Geof Mortlock, a New Zealand expert in deposit insurance, is disappointed the incoming NZ scheme won't include depositor preference, says it will need to lift the $100,000 depositor payout cap over time to match inflation, and supports the fact it's not being designed to fund systemic bank failure.
As recently reported by interest.co.nz, Treasury and the Reserve Bank (RBNZ) are consulting on the size of the fund that'll be established to back the deposit insurance scheme, suggesting it could be equivalent to 0.5% to 1.1% of protected deposits, or $600 million to $1.4 billion.
The cost of the depositor compensation scheme (DCS) will be funded by levies on all licensed deposit takers, that will be held in a DCS fund. Treasury proposes a timeframe for building the DCS fund of between 10 and 20 years. Levies during the fund build-up phase will reduce deposit taker profits by an annual average of between 0.6% to 2.4%, Treasury estimates, if the full cost is borne by deposit takers, or reduce deposit rates by between four and 15 basis points, if the full cost is borne by protected depositors.
The DCS will be established by the Deposit Takers Act to cover bank depositors in the event of bank, or non-bank deposit taker such as a building society, failing. Depositors will be covered up to $100,000 per depositor per licensed deposit taker. The DCS is expected to commence in late 2024.
Mortlock, who spoke about deposit insurance in an episode of interest.co.nz's Of Interest podcast last year, says he doesn't support the Government's decision to not adopt depositor preference. Under depositor preference depositors rank ahead of other secured creditors in a liquidation.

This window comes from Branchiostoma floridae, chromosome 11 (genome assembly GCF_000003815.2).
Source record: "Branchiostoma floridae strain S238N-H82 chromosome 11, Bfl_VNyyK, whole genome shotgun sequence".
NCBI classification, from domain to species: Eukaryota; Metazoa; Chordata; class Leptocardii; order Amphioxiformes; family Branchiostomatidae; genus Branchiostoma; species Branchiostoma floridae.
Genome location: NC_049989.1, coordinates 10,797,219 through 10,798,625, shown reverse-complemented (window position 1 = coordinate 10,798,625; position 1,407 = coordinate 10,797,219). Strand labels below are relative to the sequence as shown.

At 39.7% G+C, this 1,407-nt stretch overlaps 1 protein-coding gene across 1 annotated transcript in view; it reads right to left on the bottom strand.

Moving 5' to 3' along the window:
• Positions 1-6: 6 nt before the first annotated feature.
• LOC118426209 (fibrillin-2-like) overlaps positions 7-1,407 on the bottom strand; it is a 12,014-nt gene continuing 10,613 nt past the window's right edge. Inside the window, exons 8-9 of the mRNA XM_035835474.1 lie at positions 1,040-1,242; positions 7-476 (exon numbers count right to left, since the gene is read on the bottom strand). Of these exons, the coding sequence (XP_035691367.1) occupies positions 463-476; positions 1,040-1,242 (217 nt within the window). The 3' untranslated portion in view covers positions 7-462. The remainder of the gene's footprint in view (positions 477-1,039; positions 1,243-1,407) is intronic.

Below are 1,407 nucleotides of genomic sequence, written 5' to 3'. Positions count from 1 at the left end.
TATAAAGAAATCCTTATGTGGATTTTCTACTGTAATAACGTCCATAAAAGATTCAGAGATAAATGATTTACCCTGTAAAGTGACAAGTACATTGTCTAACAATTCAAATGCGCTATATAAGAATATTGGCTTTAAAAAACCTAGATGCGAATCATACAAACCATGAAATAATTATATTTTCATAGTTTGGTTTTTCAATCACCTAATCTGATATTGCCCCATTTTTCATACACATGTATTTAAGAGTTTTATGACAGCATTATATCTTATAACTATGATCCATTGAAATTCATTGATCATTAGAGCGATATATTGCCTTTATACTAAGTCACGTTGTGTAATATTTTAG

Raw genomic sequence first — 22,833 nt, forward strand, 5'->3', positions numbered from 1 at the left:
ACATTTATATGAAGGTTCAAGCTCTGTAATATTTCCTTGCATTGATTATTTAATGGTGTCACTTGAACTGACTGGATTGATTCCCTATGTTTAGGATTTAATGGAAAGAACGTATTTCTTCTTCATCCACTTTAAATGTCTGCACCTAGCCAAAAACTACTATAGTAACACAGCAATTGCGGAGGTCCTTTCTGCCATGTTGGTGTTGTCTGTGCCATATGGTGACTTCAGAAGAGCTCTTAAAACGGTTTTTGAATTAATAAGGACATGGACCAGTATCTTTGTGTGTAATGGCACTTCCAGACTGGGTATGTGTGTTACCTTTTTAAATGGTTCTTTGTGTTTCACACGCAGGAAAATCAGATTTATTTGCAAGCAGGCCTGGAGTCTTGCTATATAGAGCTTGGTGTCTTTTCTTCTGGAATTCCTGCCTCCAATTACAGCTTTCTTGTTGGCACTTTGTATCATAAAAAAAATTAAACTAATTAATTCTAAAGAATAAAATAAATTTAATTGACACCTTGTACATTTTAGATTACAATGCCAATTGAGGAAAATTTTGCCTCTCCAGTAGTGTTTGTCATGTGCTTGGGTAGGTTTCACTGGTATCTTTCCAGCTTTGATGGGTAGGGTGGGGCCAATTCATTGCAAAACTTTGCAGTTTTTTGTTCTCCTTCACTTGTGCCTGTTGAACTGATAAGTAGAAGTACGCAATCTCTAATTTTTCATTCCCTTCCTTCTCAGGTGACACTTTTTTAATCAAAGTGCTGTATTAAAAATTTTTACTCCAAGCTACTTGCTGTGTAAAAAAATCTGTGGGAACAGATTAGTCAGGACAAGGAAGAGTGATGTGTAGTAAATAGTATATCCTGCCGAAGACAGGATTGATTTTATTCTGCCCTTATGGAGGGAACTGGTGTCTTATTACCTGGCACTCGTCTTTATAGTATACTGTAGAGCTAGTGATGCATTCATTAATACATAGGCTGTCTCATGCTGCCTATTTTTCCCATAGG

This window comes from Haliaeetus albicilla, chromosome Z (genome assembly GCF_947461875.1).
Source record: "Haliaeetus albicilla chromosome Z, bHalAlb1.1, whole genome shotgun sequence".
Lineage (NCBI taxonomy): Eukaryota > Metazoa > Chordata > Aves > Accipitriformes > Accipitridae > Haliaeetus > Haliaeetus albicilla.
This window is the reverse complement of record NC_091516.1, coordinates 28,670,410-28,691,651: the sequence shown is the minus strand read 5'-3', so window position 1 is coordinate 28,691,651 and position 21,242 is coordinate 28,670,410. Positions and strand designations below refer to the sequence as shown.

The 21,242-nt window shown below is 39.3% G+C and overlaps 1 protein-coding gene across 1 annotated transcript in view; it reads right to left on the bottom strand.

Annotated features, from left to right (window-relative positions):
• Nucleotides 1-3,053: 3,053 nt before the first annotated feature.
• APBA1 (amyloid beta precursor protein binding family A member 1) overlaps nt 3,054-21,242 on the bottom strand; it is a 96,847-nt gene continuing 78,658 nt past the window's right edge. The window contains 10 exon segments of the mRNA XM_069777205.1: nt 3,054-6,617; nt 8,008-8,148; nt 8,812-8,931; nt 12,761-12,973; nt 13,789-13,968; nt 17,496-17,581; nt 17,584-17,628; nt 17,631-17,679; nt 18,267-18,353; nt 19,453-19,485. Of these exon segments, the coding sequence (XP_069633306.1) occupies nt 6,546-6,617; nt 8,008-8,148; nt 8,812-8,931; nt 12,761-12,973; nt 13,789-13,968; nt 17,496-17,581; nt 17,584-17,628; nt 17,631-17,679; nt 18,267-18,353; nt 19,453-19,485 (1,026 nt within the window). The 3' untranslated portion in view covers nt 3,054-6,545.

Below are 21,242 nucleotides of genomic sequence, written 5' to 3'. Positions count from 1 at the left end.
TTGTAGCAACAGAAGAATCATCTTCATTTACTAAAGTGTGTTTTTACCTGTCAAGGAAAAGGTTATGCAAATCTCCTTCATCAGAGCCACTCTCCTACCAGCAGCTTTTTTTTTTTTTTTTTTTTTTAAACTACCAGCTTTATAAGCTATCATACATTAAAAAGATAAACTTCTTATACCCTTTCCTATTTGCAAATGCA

"I think it was a poorly conceived decision and that the RBNZ gave inadequate advice to the Government on the matter. Depositor preference is becoming increasingly common globally and has long been a feature in Australia and the United States. It helps to lower the risk of depositor runs and lowers the costs to the deposit insurance scheme, and therefore levies," says Mortlock.
"Deposit preference should be reconsidered."
Mortlock is an international financial regulatory consultant who undertakes work for the International Monetary Fund (IMF) and World Bank, specialising in financial system stability, resolution of bank failures, deposit insurance and related matters.
Depositor preference also makes bail-in more feasible and lowers the cost of compensation payable by the Government, or a resolution fund, under the 'no creditor worse off' principle if bail-in is used and applied only to bonds issued by banks and possibly to wholesale deposits, he adds.
Statutory bail-in is a resolution tool where unsecured liabilities may be written down or converted into equity. Bank liabilities typically include deposits and bonds. The idea is the costs of a deposit taker’s failure would therefore fall on its investors and creditors rather than the public purse. Bail-in powers are designed to help authorities recapitalise failing financial institutions quickly, helping restore viability and capital ratios above regulatory minimums.
How would systemic bank failure be funded?
Mortlock points out Treasury and the RBNZ's approach makes the explicit assumption that the scheme wouldn't be used to fund a systemic bank resolution. However, he says it could be used to make a least-cost contribution to such a resolution, subject to ensuring the scheme has enough money left to meet depositor reimbursement for small deposit-takers.
"This approach accords with my own view and with the advice that I and my IMF and World Bank colleagues give when advising governments globally on the design of deposit insurance schemes. I.E. the target level should not be set on an assumption that the scheme would be the primary funding source for systemic bank resolution, but rather, should be based on the funding costs associated with resolution of small to medium-sized deposit-takers."
"I therefore support the approach being taken in that regard. That said, it does then raise the issue of how a systemic bank failure would be financed. Bail-in could be used to absorb some losses, but bail-in is only likely to be feasible to the extent it is applied to subordinated and then senior bonds/paper issued by banks. It is unlikely to be a feasible option if extended to large-value deposits, I.E. the poorly conceived 'open bank resolution' arrangement applied to major banks by the RBNZ, which involves 'haircuts' to large-value deposits," says Mortlock.